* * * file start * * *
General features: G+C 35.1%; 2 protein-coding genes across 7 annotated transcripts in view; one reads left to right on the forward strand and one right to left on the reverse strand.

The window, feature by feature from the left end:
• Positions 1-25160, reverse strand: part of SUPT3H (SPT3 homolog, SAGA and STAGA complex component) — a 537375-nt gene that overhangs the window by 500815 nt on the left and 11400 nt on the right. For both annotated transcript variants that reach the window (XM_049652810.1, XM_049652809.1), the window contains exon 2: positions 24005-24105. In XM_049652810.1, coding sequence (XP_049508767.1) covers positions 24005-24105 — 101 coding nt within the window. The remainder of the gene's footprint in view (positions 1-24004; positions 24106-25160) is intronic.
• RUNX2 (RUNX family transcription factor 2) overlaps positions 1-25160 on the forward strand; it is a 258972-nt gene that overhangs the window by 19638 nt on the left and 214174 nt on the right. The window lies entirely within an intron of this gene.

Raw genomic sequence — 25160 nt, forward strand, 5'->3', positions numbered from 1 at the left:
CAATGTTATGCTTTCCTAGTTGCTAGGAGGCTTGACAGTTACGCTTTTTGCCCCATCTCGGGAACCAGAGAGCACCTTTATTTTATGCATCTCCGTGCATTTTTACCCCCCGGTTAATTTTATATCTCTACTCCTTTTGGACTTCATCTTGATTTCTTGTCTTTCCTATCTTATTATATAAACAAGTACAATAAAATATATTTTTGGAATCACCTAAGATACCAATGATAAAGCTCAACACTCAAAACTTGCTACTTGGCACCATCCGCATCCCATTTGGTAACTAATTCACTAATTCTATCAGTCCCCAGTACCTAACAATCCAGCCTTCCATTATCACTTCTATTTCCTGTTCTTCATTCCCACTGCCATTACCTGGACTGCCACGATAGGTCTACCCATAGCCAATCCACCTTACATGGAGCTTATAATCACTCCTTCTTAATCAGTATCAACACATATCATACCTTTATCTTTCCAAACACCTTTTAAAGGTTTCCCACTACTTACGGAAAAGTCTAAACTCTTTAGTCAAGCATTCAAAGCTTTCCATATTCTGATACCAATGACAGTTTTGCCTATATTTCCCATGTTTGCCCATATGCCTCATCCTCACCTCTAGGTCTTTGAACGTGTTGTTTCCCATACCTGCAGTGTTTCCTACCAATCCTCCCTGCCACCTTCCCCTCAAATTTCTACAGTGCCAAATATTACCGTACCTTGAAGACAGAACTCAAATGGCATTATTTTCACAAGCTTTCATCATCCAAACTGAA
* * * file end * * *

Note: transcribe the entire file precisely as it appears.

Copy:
General features: G+C 35.1%; 2 protein-coding genes across 7 annotated transcripts in view; one reads left to right on the forward strand and one right to left on the reverse strand.

The window, feature by feature from the left end:
• Positions 1-25160, reverse strand: part of SUPT3H (SPT3 homolog, SAGA and STAGA complex component) — a 537375-nt gene that overhangs the window by 500815 nt on the left and 11400 nt on the right. For both annotated transcript variants that reach the window (XM_049652810.1, XM_049652809.1), the window contains exon 2: positions 24005-24105. In XM_049652810.1, coding sequence (XP_049508767.1) covers positions 24005-24105 — 101 coding nt within the window. The remainder of the gene's footprint in view (positions 1-24004; positions 24106-25160) is intronic.
• RUNX2 (RUNX family transcription factor 2) overlaps positions 1-25160 on the forward strand; it is a 258972-nt gene that overhangs the window by 19638 nt on the left and 214174 nt on the right. The window lies entirely within an intron of this gene.

Raw genomic sequence — 25160 nt, forward strand, 5'->3', positions numbered from 1 at the left:
CAATGTTATGCTTTCCTAGTTGCTAGGAGGCTTGACAGTTACGCTTTTTGCCCCATCTCGGGAACCAGAGAGCACCTTTATTTTATGCATCTCCGTGCATTTTTACCCCCCGGTTAATTTTATATCTCTACTCCTTTTGGACTTCATCTTGATTTCTTGTCTTTCCTATCTTATTATATAAACAAGTACAATAAAATATATTTTTGGAATCACCTAAGATACCAATGATAAAGCTCAACACTCAAAACTTGCTACTTGGCACCATCCGCATCCCATTTGGTAACTAATTCACTAATTCTATCAGTCCCCAGTACCTAACAATCCAGCCTTCCATTATCACTTCTATTTCCTGTTCTTCATTCCCACTGCCATTACCTGGACTGCCACGATAGGTCTACCCATAGCCAATCCACCTTACATGGAGCTTATAATCACTCCTTCTTAATCAGTATCAACACATATCATACCTTTATCTTTCCAAACACCTTTTAAAGGTTTCCCACTACTTACGGAAAAGTCTAAACTCTTTAGTCAAGCATTCAAAGCTTTCCATATTCTGATACCAATGACAGTTTTGCCTATATTTCCCATGTTTGCCCATATGCCTCATCCTCACCTCTAGGTCTTTGAACGTGTTGTTTCCCATACCTGCAGTGTTTCCTACCAATCCTCCCTGCCACCTTCCCCTCAAATTTCTACAGTGCCAAATATTACCGTACCTTGAAGACAGAACTCAAATGGCATTATTTTCACAAGCTTTCATCATCCAAACTGAA